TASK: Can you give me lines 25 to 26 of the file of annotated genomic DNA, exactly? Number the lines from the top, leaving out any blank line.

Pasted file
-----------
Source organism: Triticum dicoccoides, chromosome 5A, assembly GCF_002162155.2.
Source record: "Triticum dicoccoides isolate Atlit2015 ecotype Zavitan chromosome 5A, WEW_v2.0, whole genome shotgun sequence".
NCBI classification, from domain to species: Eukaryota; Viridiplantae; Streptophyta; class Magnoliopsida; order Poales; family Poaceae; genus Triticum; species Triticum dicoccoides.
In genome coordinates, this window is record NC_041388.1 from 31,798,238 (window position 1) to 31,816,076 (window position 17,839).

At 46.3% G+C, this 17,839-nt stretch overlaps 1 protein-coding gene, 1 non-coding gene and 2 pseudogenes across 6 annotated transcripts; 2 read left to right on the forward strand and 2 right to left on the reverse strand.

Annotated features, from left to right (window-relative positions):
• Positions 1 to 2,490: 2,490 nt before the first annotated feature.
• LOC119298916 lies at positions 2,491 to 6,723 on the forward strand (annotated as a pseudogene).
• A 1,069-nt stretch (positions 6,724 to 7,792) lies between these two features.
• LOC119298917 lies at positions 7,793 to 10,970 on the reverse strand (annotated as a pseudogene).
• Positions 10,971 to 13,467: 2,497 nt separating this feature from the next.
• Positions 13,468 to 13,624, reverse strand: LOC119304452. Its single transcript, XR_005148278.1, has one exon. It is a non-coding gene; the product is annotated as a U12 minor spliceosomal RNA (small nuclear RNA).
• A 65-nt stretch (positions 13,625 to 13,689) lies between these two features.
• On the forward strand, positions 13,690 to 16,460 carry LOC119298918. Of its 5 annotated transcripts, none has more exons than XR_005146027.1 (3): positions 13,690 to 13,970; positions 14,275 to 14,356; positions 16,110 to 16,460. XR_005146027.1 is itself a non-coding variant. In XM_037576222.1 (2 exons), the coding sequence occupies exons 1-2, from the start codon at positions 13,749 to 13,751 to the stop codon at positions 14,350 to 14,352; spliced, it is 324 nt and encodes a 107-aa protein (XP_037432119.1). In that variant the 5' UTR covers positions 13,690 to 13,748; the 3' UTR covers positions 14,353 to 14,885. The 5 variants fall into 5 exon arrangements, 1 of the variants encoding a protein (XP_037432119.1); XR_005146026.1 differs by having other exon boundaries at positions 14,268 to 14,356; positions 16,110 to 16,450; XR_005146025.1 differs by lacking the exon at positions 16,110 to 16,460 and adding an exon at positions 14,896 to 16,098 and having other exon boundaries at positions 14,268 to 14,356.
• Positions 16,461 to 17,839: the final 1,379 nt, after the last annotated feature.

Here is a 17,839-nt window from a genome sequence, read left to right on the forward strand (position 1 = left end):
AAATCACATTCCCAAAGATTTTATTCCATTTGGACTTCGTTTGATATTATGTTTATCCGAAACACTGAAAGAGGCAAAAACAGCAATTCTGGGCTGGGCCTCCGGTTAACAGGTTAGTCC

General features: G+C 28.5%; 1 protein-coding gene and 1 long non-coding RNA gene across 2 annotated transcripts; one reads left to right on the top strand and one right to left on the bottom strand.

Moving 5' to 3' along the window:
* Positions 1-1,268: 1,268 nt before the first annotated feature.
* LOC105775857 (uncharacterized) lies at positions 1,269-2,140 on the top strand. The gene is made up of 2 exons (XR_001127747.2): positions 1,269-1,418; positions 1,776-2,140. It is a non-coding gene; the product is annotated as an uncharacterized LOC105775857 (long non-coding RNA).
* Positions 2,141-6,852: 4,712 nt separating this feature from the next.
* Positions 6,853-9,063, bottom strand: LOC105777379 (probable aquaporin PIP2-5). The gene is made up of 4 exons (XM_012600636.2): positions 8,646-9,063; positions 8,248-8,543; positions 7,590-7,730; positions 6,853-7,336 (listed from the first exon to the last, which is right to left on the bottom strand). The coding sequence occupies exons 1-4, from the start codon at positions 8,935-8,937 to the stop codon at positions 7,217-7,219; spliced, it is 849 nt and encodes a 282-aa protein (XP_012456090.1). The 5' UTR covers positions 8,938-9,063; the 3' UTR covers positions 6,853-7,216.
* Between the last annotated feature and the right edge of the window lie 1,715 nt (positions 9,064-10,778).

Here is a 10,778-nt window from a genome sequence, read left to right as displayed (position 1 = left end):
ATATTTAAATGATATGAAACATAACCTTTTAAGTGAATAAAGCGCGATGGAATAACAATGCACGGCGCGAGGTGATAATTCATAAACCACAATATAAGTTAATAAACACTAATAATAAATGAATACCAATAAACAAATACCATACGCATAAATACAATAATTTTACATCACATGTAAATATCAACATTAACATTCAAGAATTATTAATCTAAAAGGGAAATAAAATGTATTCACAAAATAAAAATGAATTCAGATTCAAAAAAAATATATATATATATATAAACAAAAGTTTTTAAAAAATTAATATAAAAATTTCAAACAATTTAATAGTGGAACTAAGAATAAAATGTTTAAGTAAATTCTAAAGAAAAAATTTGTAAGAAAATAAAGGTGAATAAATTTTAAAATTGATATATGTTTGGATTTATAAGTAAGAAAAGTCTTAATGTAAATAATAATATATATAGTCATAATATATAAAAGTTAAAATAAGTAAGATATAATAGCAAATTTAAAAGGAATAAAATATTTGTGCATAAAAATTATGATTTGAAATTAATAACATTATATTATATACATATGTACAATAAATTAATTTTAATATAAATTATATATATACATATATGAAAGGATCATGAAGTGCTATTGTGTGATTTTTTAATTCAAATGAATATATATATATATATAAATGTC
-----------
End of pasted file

Here is a 10,778-nt window from a genome sequence, read left to right as displayed (position 1 = left end):
ATATTTAAATGATATGAAACATAACCTTTTAAGTGAATAAAGCGCGATGGAATAACAATGCACGGCGCGAGGTGATAATTCATAAACCACAATATAAGTTAATAAACACTAATAATAAATGAATACCAATAAACAAATACCATACGCATAAATACAATAATTTTACATCACATGTAAATATCAACATTAACATTCAAGAATTATTAATCTAAAAGGGAAATAAAATGTATTCACAAAATAAAAATGAATTCAGATTCAAAAAAAATATATATATATATATAAACAAAAGTTTTTAAAAAATTAATATAAAAATTTCAAACAATTTAATAGTGGAACTAAGAATAAAATGTTTAAGTAAATTCTAAAGAAAAAATTTGTAAGAAAATAAAGGTGAATAAATTTTAAAATTGATATATGTTTGGATTTATAAGTAAGAAAAGTCTTAATGTAAATAATAATATATATAGTCATAATATATAAAAGTTAAAATAAGTAAGATATAATAGCAAATTTAAAAGGAATAAAATATTTGTGCATAAAAATTATGATTTGAAATTAATAACATTATATTATATACATATGTACAATAAATTAATTTTAATATAAATTATATATATACATATATGAAAGGATCATGAAGTGCTATTGTGTGATTTTTTAATTCAAATGAATATATATATATATATAAATGTC